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Articles by Hazel Sheffield | Email the Author

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A big week for the British press

Rupert Murdoch resigns, Leveson Inquiry closes, UK journalists charged

Rupert Murdoch’s recent resignation from the boards of his UK newspapers seems, at first glance, like a dramatic move to... More

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National Geographic launches a ‘ballsy’ online project

A community storytelling venture hopes to supplement good journalism

When Aaron Huey started photographing the lives of Native Americans on the Pine Ridge Indian Reservation in South Dakota, he... More

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Reactions to the Aurora shooting: the wrong, the sad, the irrelevant

How one tragedy led to many premature conclusions

It doesn’t take long for news to travel about a tragedy like Friday’s midnight shooting at a screening of “The... More

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Copyright and punishment

A panel of Internet entrepreneurs tackle property rights in the digital age

“I’m a copyright moderate, but I get painted as a radical!” moaned the author Rob Reid to a woman clutching... More

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Ready, set for an interactive Olympics

Outlets strike deals to bump viewer engagement during the games

The London Olympics officially open in two weeks, which means media outlets are gearing up to cover them. That requires... More

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Plagiarism and a resignation at Journatic

So why is the Chicago Tribune still involved?

When CJR wrote about local news outsourcing company Journatic 10 days ago, its CEO, Brian Timpone, called the use of... More

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Media reactions to the Freeh Report

Revelations force turnarounds from journalists

Media coverage of the 267-page Freeh Report on the Penn State child abuse coverup hasn’t stopped since it was released... More

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The heatwave debate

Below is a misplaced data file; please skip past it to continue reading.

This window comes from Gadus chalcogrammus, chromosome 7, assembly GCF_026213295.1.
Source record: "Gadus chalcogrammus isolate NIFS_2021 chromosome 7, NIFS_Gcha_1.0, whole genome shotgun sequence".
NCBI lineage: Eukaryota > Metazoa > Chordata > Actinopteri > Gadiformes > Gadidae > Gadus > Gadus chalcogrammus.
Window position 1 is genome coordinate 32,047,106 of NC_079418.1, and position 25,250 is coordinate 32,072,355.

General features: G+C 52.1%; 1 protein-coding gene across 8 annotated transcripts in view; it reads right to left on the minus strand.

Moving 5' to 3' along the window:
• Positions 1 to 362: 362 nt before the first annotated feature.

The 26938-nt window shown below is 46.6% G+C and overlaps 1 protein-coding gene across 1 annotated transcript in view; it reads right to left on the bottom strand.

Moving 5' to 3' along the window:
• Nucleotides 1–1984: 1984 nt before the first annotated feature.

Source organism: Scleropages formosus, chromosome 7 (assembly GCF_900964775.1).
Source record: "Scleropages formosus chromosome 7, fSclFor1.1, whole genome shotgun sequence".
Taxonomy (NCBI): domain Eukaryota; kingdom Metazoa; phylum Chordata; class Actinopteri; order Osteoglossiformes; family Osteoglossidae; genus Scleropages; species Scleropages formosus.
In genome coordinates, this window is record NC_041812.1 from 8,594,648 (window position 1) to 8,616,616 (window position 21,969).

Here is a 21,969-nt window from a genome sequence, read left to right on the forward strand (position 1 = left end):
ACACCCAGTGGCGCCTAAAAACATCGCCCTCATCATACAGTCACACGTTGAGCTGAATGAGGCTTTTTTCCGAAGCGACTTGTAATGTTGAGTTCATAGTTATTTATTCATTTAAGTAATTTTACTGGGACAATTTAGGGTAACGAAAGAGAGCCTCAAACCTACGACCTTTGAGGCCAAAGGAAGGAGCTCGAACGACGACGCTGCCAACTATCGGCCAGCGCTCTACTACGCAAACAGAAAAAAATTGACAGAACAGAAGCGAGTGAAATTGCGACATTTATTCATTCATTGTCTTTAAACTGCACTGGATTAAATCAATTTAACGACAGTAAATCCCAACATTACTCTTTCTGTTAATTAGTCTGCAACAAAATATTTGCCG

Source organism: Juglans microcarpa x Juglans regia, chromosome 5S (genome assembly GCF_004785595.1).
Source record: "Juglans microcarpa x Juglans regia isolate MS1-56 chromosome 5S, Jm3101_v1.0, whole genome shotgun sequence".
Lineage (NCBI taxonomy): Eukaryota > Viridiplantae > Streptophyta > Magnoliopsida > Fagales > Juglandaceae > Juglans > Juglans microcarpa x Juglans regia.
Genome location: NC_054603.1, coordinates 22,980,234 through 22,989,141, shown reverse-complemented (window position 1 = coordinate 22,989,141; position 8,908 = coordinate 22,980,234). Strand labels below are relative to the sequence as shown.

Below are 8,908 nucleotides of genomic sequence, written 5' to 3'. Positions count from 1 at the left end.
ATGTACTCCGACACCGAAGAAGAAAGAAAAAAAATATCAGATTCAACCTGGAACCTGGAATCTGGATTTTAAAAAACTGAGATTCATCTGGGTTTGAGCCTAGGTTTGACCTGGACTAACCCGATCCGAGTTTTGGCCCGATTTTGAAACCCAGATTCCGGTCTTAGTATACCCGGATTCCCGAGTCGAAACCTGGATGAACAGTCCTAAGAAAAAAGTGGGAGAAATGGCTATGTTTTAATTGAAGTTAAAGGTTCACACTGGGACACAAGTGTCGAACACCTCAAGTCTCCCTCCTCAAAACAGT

How the science of probability affects science coverage

We can all agree that the weather has been unseasonably warm this summer. But fewer people, including media types, agree... More

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Saving Auntie: Meet the BBC’s new boss

Who is George Entwistle and what challenges does he face?

Last Wednesday, the BBC announced the appointment of longtime employee George Entwistle to the corporation’s top post of director general.... More

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Journatic busted for using fake bylines

CEO Brian Timpone says “we made a mistake”

In May, CJR invited Brian Farnham, the founding editor of Patch, to write about a digital news service called Journatic,... More

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The MSM overlooks a Supreme Court scoop

CBS’s Jan Crawford says Roberts flip-flopped on healthcare reform; why aren’t other outlets biting?

There was some pretty spectacular misreporting last week by the likes of CNN and Fox News on the Supreme Court’s... More

New survey reveals everything you think about freelancing is true - Data from Project Word quantifies challenges of freelance investigative reporting

Why one editor won’t run any more op-eds by the Heritage Foundation’s top economist - A reply to Paul Krugman on state taxes and job growth made some incorrect claims

Why we ‘stave off’ colds - It all started with wine

The New Republic, then and now - Tallying the staff turnover at the overhauled magazine

Why serious journalism can coexist with audience-pleasing content - Legacy media organizations should experiment with digital platforms while continuing to publish hard news


The rise of feelings journalism (TNR)

“Bloom engaged in an increasingly popular style of writing, which I’ve discussed on my blog before, which I call “feelings journalism.” It involves a writer making an argument based on what they imagine someone else is thinking, what they feel may be another person’s feelings. The realm of fact, of reporting, has been left behind.”

Things a war correspondent should never say (WSJ)

“The correspondent retelling war stories surely knows that fellow correspondents had faced the same dangers or worse”

On WaPo trying to interview a cow (National Journal)

“‘I wasn’t milked on the White House lawn by a strange man,’ The Washington Post—the venerable institution that would later come to break the Watergate scandal and win 48 Pulitzers—quoted her, a farm animal, as saying”

Bloggingheads

Greg Marx discusses democracy and news with Tom Rosenstiel of the American Press Institute

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